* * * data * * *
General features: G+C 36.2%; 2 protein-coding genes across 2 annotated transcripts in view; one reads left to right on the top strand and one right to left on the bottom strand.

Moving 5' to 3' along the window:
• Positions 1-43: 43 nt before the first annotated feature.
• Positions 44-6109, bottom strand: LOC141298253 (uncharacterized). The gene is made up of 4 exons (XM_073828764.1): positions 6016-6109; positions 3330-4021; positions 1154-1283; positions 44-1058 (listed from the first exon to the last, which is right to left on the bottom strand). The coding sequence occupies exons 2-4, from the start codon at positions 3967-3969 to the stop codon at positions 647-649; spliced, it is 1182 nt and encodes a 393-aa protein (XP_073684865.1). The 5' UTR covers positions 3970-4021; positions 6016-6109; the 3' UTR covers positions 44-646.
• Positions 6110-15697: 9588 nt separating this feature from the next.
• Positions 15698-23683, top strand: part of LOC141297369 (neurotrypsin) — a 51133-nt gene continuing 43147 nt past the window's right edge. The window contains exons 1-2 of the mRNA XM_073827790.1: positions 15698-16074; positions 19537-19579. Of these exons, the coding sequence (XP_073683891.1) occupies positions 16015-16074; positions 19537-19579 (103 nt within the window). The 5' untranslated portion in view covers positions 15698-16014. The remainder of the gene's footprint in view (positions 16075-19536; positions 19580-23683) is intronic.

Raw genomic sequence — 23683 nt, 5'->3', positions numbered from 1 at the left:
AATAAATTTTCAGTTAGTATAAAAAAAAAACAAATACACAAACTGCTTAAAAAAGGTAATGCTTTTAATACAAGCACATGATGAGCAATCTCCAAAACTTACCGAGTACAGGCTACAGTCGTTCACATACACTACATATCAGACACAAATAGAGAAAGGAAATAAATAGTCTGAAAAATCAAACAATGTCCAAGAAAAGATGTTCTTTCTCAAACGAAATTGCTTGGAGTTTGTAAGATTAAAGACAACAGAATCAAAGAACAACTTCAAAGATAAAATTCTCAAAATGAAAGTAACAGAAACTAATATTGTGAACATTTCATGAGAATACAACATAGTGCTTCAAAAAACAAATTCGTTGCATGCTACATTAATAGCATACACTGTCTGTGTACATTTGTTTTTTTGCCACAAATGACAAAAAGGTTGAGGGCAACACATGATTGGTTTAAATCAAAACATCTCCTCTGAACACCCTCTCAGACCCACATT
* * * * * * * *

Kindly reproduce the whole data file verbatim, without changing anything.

General features: G+C 36.2%; 2 protein-coding genes across 2 annotated transcripts in view; one reads left to right on the top strand and one right to left on the bottom strand.

Moving 5' to 3' along the window:
• Positions 1-43: 43 nt before the first annotated feature.
• Positions 44-6109, bottom strand: LOC141298253 (uncharacterized). The gene is made up of 4 exons (XM_073828764.1): positions 6016-6109; positions 3330-4021; positions 1154-1283; positions 44-1058 (listed from the first exon to the last, which is right to left on the bottom strand). The coding sequence occupies exons 2-4, from the start codon at positions 3967-3969 to the stop codon at positions 647-649; spliced, it is 1182 nt and encodes a 393-aa protein (XP_073684865.1). The 5' UTR covers positions 3970-4021; positions 6016-6109; the 3' UTR covers positions 44-646.
• Positions 6110-15697: 9588 nt separating this feature from the next.
• Positions 15698-23683, top strand: part of LOC141297369 (neurotrypsin) — a 51133-nt gene continuing 43147 nt past the window's right edge. The window contains exons 1-2 of the mRNA XM_073827790.1: positions 15698-16074; positions 19537-19579. Of these exons, the coding sequence (XP_073683891.1) occupies positions 16015-16074; positions 19537-19579 (103 nt within the window). The 5' untranslated portion in view covers positions 15698-16014. The remainder of the gene's footprint in view (positions 16075-19536; positions 19580-23683) is intronic.

Raw genomic sequence — 23683 nt, 5'->3', positions numbered from 1 at the left:
AATAAATTTTCAGTTAGTATAAAAAAAAAACAAATACACAAACTGCTTAAAAAAGGTAATGCTTTTAATACAAGCACATGATGAGCAATCTCCAAAACTTACCGAGTACAGGCTACAGTCGTTCACATACACTACATATCAGACACAAATAGAGAAAGGAAATAAATAGTCTGAAAAATCAAACAATGTCCAAGAAAAGATGTTCTTTCTCAAACGAAATTGCTTGGAGTTTGTAAGATTAAAGACAACAGAATCAAAGAACAACTTCAAAGATAAAATTCTCAAAATGAAAGTAACAGAAACTAATATTGTGAACATTTCATGAGAATACAACATAGTGCTTCAAAAAACAAATTCGTTGCATGCTACATTAATAGCATACACTGTCTGTGTACATTTGTTTTTTTGCCACAAATGACAAAAAGGTTGAGGGCAACACATGATTGGTTTAAATCAAAACATCTCCTCTGAACACCCTCTCAGACCCACATT